When a company goes into liquidation, a directors’ loan must be repaid to the business as part of settling its debts. This article will explore the various aspects that come into play when dealing with directors’ loans in the event of insolvency.

We will examine the legal rules, tax implications, and practical considerations, equipping you with the necessary information to behave according to the rules. By the end, you should have a comprehensive understanding of your obligations and options concerning a directors’ loan during liquidation.

What Happens to a Directors' Loan During Liquidation

What happens to my overdrawn director’s loan account in liquidation?

If your company goes into liquidation, your overdrawn director’s loan account (DLA) becomes an asset of the company that must be repaid. As a director, you are personally liable for the outstanding balance.

The liquidator’s role is to maximize the value of the company’s assets to pay off creditors. As such, they will pursue you to repay the overdrawn DLA.

Legally, you are responsible for repaying the overdrawn DLA. If you are unable to do so, the liquidator can take legal action against you, which could include a court judgment against you. Failure to comply could have serious personal financial ramifications, such as damaging your credit rating or even leading to personal bankruptcy.

It is important to note that you cannot write off the loan or offset it against future dividends once the company is in liquidation. Your obligations to settle the overdrawn DLA are prioritized, as the aim is to repay the company’s creditors to the fullest extent possible.

If you have an overdrawn DLA, it is important to seek professional advice from an insolvency practitioner or other qualified professional. They can help you understand your options and develop a plan to repay the debt.

What exactly is an overdrawn director’s loan account (DLA)?

A DLA is a record of financial transactions between a company and its director that are not salary, dividends, or expense repayments. It is simply a record of money that the director has borrowed from the company.

An overdrawn DLA occurs when the director has withdrawn more money from the company than they have put in. This can happen for a number of reasons, such as if the director has been using the company’s money to fund their personal lifestyle, or if the company has been struggling financially.

Is an overdrawn director’s loan repaid or written off in company liquidation?

In most cases, an overdrawn director’s loan account (DLA) must be repaid in company liquidation. The liquidator has a duty to maximize asset recovery for the benefit of the company’s creditors, and the DLA is an asset of the company.

The liquidator may decide not to pursue the debt if the recovery cost would exceed the actual recoverable amount. However, this is rare and depends on the specific circumstances of the liquidation process.

Here are some factors that the liquidator may consider when deciding whether to pursue the debt:

  • The amount of the overdrawn DLA.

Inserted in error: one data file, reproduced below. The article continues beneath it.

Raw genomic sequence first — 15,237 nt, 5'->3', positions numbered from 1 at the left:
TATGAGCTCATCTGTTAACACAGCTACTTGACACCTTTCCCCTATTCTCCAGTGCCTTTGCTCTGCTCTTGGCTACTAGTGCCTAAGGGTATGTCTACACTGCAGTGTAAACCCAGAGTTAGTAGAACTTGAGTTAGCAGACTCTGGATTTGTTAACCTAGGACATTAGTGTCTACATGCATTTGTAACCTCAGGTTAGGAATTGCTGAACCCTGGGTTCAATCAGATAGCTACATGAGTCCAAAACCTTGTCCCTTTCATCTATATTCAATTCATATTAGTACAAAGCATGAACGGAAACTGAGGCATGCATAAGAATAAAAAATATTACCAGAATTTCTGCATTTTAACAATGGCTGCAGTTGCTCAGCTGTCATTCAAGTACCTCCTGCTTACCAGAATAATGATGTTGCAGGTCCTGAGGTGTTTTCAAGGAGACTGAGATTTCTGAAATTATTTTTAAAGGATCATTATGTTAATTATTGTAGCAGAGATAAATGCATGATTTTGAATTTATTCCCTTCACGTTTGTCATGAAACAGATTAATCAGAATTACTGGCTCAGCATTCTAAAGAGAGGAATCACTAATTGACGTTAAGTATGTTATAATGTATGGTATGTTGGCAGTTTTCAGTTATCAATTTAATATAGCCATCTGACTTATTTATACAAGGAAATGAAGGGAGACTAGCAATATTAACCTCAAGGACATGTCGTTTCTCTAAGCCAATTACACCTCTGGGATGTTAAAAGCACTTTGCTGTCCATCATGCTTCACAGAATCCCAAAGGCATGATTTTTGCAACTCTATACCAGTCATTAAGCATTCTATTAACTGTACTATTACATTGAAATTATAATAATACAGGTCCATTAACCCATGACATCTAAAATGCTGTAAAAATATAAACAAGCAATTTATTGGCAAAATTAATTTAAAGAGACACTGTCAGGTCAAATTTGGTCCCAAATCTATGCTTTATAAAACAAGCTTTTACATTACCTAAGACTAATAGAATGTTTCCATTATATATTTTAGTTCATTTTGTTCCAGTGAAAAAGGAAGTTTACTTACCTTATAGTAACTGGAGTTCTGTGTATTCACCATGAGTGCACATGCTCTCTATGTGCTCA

• The likelihood of recovering the debt.
  • The cost of pursuing the debt.
  • The impact on the company’s creditors.

If the liquidator decides to pursue the debt, they may take legal action against the director to recover it. The director may also be held personally liable for any debts that the company cannot repay.

What are the implications of running an overdrawn DLA?

Running an overdrawn DLA can have serious financial and legal implications, especially if the company goes into liquidation.

Tax implications

Prior to liquidation, an overdrawn DLA may attract tax consequences, including potential charges on both the company and the director. For example, the company may be subject to Section 455 tax, which is payable on overdrawn DLAs not repaid within nine months of the company’s year-end. This is currently levied at 32.5% of the overdrawn amount and must be repaid to HMRC.

Legal implications

Once liquidation is initiated, the director is legally obliged to repay the overdrawn amount. Failure to do so can lead to severe outcomes, including:

  • Legal action by the liquidator to recover the debt.
  • Charges of wrongful trading, which can lead to disqualification from serving as a director in future companies.

Other implications

In addition to the tax and legal implications, running an overdrawn DLA can also:

  • Damage the company’s reputation and make it more difficult to attract investment.
  • Strain relationships with shareholders and other directors.
  • Cause personal financial hardship for the director.

Can’t Pay Back Director’s Loan?

If you are unable to repay an overdrawn director’s loan account (DLA) during liquidation, it is important to seek professional advice immediately from a qualified accountant or lawyer. They can help you to assess your options and obligations under the current regulations and develop a plan to repay the debt.

Here are some things you should keep in mind:

  • The liquidator is legally obliged to recover the debt on behalf of the company’s creditors. This may involve taking legal action against you, such as obtaining a court judgment.
  • If you fail to repay the debt, it could have a serious impact on your personal finances and credit rating. It could also lead to personal bankruptcy and disqualification from acting as a director in the future.
  • In some cases, it may be possible to negotiate a repayment plan with the liquidator. However, this is at the liquidator’s discretion and will only be considered if it is in the best interests of the creditors.
  • You may also consider refinancing personal assets to repay the DLA. However, this carries its own risks and should be carefully evaluated.